Despite being independent for close to half a century now, the recent UNDPâ€™s Africa Human Development Report 2012 paints quite a disturbing picture of the sub-Saharan Africa region.
The report reveals that one quarter of the people in the region are still undernourished; one third of the children are stunted and that the majority of the people are still subsistence farmers who eke out meagre livelihoods on tiny plots of depleted soil.
It adds that the region is still food insecure; something that continues to widen the gap between its human development and that of more successful regions.
But what is wrong with sub-Saharan Africa, home to almost 900 million Africans?
Since the 1960s, different development ideas have been explored and implemented by sub-Saharan African governments to, at least, rid the region of persistent poverty. Although there has been some progress, of course; but the core of the regionâ€™s miser appears untouched.
How do you discern progress when thousands, as the report indicates, are yet to meet their basic needsâ€”the primary level of development?
This, however, has not sent development experts concerned about increased poverty and disease to rest. In recent years, these experts and activists have come to quite a provoking conclusion: If you want to change the world, invest in girls.
“Investment in girlsâ€™ education may well be the highest-return investment available in the developing world,” Larry Summers wrote when he was chief economist at the World Bank.
There is a big reason for that.
Across much of Malawi, by the time a girl is 12, she is looking after the household, cooking and cleaning. She eats what is left after the men and boys have eaten; she is less likely to be vaccinated, to see a doctor and to attend school up to secondary school.
Less than one in five girls make it to secondary school, according to the 2010 Demographic and Health Survey. Nearly half are married by the time they are 18; while one in seven girls across the country marries before she is 15.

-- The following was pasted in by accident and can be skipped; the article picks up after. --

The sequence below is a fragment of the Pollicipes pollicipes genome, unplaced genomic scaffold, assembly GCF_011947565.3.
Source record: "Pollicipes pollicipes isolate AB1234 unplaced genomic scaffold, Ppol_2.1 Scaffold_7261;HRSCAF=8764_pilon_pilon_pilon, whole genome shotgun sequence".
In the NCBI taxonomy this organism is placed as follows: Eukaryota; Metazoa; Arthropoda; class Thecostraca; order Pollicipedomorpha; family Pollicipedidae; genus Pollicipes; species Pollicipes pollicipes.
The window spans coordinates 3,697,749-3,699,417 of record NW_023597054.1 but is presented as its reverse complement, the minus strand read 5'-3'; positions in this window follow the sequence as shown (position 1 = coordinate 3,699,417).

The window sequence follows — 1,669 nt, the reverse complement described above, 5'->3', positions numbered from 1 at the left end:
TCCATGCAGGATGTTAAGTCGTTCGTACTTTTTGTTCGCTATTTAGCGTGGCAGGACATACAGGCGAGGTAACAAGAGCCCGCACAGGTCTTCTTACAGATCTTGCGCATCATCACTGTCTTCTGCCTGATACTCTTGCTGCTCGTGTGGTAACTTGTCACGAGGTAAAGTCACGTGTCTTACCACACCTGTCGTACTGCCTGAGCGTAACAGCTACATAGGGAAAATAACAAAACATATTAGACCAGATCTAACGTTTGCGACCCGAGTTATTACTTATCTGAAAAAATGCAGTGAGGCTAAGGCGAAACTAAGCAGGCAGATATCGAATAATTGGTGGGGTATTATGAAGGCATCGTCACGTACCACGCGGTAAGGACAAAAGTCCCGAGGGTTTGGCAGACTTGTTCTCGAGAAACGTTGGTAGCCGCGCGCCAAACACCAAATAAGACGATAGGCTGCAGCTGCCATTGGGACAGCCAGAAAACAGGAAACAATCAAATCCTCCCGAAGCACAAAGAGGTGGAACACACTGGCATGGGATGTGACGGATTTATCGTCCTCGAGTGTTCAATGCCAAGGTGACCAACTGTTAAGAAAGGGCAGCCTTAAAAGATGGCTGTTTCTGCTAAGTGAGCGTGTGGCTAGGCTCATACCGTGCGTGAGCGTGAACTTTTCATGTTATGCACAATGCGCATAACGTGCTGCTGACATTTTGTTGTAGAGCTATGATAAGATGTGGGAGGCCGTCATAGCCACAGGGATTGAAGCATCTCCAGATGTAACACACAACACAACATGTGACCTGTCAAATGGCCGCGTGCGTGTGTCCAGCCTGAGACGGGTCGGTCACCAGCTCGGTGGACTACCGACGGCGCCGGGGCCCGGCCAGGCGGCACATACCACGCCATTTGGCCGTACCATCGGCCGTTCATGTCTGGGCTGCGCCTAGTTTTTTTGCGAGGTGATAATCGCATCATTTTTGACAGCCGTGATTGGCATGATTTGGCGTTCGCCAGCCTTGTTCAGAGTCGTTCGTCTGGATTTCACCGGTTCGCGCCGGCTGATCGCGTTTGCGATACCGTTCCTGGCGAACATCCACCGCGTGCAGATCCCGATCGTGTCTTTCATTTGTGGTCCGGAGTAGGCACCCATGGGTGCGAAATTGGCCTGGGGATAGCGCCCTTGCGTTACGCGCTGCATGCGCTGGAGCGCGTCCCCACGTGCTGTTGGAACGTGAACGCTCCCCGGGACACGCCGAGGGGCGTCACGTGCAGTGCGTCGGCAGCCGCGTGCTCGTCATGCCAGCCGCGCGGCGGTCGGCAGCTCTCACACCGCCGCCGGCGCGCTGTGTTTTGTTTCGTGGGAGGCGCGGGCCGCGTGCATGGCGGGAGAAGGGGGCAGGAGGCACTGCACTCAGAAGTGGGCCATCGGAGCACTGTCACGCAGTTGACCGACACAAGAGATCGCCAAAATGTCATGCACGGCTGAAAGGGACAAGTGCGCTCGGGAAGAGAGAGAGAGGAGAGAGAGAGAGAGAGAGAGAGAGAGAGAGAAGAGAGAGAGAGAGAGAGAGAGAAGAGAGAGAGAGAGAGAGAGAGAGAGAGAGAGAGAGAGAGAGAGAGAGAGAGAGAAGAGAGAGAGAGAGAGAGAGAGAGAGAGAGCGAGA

The leading cause of death for girls 15 to 19 is not accident or violence or disease; it is complications from pregnancy. Girls under 15 are up to five times as likely to die while having children than women in their 20s, and their babies are more likely to die as well.
As such, there are countless reasons rescuing girls, who hold up half the sky because they are in majority, is the right thing to do. It is also the smart thing to do.
Girls in schools
Consider the virtuous cycle: An extra year of primary school boosts girlsâ€™ eventual wages by 10 percent to 20 percent. An extra year of secondary school adds 15 percent to 25 percent.
Girls who stay in school for seven or more years typically marry four years later and have two fewer children than girls who drop out. Fewer dependents per worker allows for greater economic growth.
The World Food Programme (WFP) in 2010 found that when girls and women earn income, they reinvest 90 percent of it in their families. They buy books, medicine and bed nets.
But how should government and parents invest in girls?
The story of Joyce Mbilika, nine, a girl from Pende Village, GVH Fombe, T/A Mlilima, Chikhwawa, gives a ground for analysis.
“I want to become a nurse; I love how they dress, I love caring for the sick,” she says while writing her name on the ground, as others cheer on.
Joyce comes from a village that asks questions that reveal the odds against girls: Why educate a daughter who will end up working for her in-laws rather than a son who will support you?
And it does not end with such question, says Group Village Head Fombe.
“Here, married men take advantage of young girl who live with helpless widows. They help the widow on condition of sleeping with these girls. Sadly, most of these girls drop out of school at an early age and become pregnant,” he says.
Yet that is not all.
“We have some fathers, as a way of meeting their needs; give their young girls to rich men in exchange for gifts. They either marry them off, or sometimes just let the rich men do whatever they want to these girls,” he continues.
Fight for dreams
If Joyce is to grow up and realise her dream, this is a society she needs to fight. But she is only a small girl. Can she?
Centre for Alternatives for Victimised Women and Children (Cawvoc) is implementing a project in the area to help girls like Joyce live to their aspirations. They invest in removing hurdles society imposes on these young girls.
“Our approach is dialogue with the community. We are talking with the communities, raising awareness on the need to protect the girl child, to help remove the hurdles that militate against their progress,” says Joyce Phekani, the Cawvocâ€™s executive director.
To achieve that, Cawvoc set up committees in the village to police the welfare of girls. They comprise both men and women.
John Chilima is a member of one of the committees.
“We visit different households where we share with them the importance of educating girls. Whenever something bad happens or is about to happen to a girl, the locals report to us. We talk with perpetrators, when that fails, we report to the village. If that fails to achieve the intended purpose, we take the matter to police,” says Chilima.
Such committees are spread across the village and their work is similar.
“We hope these young girls get educated, support their families and develop the nation. We are investing in interventions that will remove the hurdles,” says Phekani.
Such interventions could as well become sub-Saharan region revolution against poverty. Perhaps years from now, the region would be different.